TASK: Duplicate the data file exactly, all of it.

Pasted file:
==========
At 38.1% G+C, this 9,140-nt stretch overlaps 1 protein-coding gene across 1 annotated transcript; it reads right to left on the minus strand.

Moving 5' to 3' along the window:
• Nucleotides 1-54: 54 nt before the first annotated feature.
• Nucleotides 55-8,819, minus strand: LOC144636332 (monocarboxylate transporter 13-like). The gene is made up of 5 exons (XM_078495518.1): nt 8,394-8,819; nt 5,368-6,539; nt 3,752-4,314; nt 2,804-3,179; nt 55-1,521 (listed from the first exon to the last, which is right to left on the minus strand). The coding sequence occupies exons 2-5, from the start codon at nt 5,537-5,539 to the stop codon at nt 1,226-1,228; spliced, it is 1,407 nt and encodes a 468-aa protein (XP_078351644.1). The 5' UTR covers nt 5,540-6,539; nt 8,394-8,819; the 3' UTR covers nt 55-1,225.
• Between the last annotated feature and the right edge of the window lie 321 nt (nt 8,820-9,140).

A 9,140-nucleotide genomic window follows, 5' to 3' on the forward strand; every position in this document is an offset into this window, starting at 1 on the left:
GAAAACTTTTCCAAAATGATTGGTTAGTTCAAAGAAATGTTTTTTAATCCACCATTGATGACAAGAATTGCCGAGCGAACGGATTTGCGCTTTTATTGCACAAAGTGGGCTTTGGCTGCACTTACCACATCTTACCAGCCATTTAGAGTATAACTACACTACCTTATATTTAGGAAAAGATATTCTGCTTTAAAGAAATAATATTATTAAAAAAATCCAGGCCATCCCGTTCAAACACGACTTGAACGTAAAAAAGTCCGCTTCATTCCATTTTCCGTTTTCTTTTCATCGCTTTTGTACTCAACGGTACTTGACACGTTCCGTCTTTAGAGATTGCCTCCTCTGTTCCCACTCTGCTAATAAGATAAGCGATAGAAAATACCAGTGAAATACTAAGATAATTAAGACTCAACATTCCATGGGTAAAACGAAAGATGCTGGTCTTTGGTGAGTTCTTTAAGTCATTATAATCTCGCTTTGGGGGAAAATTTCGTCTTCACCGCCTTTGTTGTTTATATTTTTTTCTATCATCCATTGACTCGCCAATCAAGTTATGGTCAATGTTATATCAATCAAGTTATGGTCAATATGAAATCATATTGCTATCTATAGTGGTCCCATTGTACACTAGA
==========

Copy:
At 38.1% G+C, this 9,140-nt stretch overlaps 1 protein-coding gene across 1 annotated transcript; it reads right to left on the minus strand.

Moving 5' to 3' along the window:
• Nucleotides 1-54: 54 nt before the first annotated feature.
• Nucleotides 55-8,819, minus strand: LOC144636332 (monocarboxylate transporter 13-like). The gene is made up of 5 exons (XM_078495518.1): nt 8,394-8,819; nt 5,368-6,539; nt 3,752-4,314; nt 2,804-3,179; nt 55-1,521 (listed from the first exon to the last, which is right to left on the minus strand). The coding sequence occupies exons 2-5, from the start codon at nt 5,537-5,539 to the stop codon at nt 1,226-1,228; spliced, it is 1,407 nt and encodes a 468-aa protein (XP_078351644.1). The 5' UTR covers nt 5,540-6,539; nt 8,394-8,819; the 3' UTR covers nt 55-1,225.
• Between the last annotated feature and the right edge of the window lie 321 nt (nt 8,820-9,140).

A 9,140-nucleotide genomic window follows, 5' to 3' on the forward strand; every position in this document is an offset into this window, starting at 1 on the left:
GAAAACTTTTCCAAAATGATTGGTTAGTTCAAAGAAATGTTTTTTAATCCACCATTGATGACAAGAATTGCCGAGCGAACGGATTTGCGCTTTTATTGCACAAAGTGGGCTTTGGCTGCACTTACCACATCTTACCAGCCATTTAGAGTATAACTACACTACCTTATATTTAGGAAAAGATATTCTGCTTTAAAGAAATAATATTATTAAAAAAATCCAGGCCATCCCGTTCAAACACGACTTGAACGTAAAAAAGTCCGCTTCATTCCATTTTCCGTTTTCTTTTCATCGCTTTTGTACTCAACGGTACTTGACACGTTCCGTCTTTAGAGATTGCCTCCTCTGTTCCCACTCTGCTAATAAGATAAGCGATAGAAAATACCAGTGAAATACTAAGATAATTAAGACTCAACATTCCATGGGTAAAACGAAAGATGCTGGTCTTTGGTGAGTTCTTTAAGTCATTATAATCTCGCTTTGGGGGAAAATTTCGTCTTCACCGCCTTTGTTGTTTATATTTTTTTCTATCATCCATTGACTCGCCAATCAAGTTATGGTCAATGTTATATCAATCAAGTTATGGTCAATATGAAATCATATTGCTATCTATAGTGGTCCCATTGTACACTAGA